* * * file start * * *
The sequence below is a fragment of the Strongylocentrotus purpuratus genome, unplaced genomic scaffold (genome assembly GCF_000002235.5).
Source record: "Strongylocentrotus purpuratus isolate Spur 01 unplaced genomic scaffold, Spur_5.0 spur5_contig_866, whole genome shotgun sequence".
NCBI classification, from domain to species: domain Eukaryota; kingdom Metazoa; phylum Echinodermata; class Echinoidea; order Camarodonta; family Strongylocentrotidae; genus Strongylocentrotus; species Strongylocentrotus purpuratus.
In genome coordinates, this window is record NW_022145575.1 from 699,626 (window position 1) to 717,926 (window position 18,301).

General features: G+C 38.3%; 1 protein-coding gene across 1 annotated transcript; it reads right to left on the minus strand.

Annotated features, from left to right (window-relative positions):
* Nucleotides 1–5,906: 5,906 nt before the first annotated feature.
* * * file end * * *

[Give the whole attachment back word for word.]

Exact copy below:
The sequence below is a fragment of the Strongylocentrotus purpuratus genome, unplaced genomic scaffold (genome assembly GCF_000002235.5).
Source record: "Strongylocentrotus purpuratus isolate Spur 01 unplaced genomic scaffold, Spur_5.0 spur5_contig_866, whole genome shotgun sequence".
NCBI classification, from domain to species: domain Eukaryota; kingdom Metazoa; phylum Echinodermata; class Echinoidea; order Camarodonta; family Strongylocentrotidae; genus Strongylocentrotus; species Strongylocentrotus purpuratus.
In genome coordinates, this window is record NW_022145575.1 from 699,626 (window position 1) to 717,926 (window position 18,301).

General features: G+C 38.3%; 1 protein-coding gene across 1 annotated transcript; it reads right to left on the minus strand.

Annotated features, from left to right (window-relative positions):
* Nucleotides 1–5,906: 5,906 nt before the first annotated feature.